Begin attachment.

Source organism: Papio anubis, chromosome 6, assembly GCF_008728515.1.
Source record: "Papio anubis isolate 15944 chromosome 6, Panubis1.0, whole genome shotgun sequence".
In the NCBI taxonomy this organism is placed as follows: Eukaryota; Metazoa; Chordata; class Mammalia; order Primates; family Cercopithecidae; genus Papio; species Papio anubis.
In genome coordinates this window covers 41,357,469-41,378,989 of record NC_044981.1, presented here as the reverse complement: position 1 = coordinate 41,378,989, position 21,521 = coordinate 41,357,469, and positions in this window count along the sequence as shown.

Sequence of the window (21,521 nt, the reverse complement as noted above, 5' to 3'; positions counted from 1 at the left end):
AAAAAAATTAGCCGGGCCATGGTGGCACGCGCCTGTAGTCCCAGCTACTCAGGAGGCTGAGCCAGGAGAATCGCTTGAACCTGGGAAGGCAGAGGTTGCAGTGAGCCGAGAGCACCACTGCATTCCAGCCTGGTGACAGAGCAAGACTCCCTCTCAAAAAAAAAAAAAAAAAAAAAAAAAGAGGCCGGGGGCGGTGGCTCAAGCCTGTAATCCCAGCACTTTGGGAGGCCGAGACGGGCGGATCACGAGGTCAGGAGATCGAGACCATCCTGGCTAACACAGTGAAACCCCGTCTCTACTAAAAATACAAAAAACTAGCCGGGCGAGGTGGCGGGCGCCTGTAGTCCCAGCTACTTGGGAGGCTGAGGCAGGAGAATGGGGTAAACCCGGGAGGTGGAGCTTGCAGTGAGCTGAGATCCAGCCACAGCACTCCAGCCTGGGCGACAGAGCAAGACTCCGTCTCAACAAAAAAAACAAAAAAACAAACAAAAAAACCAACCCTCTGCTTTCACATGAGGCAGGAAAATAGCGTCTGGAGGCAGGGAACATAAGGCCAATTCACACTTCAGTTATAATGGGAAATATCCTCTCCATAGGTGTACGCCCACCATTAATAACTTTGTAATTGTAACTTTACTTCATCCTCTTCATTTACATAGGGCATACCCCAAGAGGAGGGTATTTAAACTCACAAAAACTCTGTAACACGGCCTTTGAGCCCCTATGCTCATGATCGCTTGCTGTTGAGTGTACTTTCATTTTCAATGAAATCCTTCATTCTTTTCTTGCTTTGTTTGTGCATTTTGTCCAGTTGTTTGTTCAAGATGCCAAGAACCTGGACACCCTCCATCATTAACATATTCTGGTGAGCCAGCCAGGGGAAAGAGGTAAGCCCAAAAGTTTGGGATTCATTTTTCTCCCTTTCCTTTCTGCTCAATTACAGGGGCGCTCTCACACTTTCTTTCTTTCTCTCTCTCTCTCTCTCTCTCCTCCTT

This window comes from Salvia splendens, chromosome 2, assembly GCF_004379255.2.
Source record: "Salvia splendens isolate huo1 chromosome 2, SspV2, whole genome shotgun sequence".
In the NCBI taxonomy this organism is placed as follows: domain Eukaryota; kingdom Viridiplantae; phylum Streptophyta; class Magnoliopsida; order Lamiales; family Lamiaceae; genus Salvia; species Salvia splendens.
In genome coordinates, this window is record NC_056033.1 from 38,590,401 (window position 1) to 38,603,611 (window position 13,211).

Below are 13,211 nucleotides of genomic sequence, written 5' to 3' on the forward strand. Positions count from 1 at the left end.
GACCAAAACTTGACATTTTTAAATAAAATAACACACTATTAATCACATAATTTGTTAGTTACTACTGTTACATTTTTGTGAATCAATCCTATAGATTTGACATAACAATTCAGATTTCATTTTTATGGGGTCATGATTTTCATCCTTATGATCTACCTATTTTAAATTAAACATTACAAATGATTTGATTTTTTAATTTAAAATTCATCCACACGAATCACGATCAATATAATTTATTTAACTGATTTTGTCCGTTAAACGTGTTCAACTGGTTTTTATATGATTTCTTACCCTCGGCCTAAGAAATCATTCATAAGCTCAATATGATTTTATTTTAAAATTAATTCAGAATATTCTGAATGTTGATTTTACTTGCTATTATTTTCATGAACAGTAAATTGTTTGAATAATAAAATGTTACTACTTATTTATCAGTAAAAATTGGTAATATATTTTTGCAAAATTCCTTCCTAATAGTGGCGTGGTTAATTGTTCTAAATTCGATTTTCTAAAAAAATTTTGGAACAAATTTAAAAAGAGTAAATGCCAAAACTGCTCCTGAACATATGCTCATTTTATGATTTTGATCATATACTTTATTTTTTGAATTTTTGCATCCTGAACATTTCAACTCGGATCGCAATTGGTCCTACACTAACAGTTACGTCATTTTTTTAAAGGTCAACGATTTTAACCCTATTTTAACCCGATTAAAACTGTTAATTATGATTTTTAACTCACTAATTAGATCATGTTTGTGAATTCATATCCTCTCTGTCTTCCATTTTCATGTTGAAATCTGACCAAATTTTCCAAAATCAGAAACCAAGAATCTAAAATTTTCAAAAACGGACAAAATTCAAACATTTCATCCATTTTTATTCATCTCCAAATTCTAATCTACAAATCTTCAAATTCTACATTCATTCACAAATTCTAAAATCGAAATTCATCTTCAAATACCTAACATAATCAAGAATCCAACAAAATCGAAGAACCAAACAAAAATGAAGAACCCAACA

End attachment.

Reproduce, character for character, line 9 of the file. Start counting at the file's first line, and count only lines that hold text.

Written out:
In the NCBI taxonomy this organism is placed as follows: domain Eukaryota; kingdom Viridiplantae; phylum Streptophyta; class Magnoliopsida; order Lamiales; family Lamiaceae; genus Salvia; species Salvia splendens.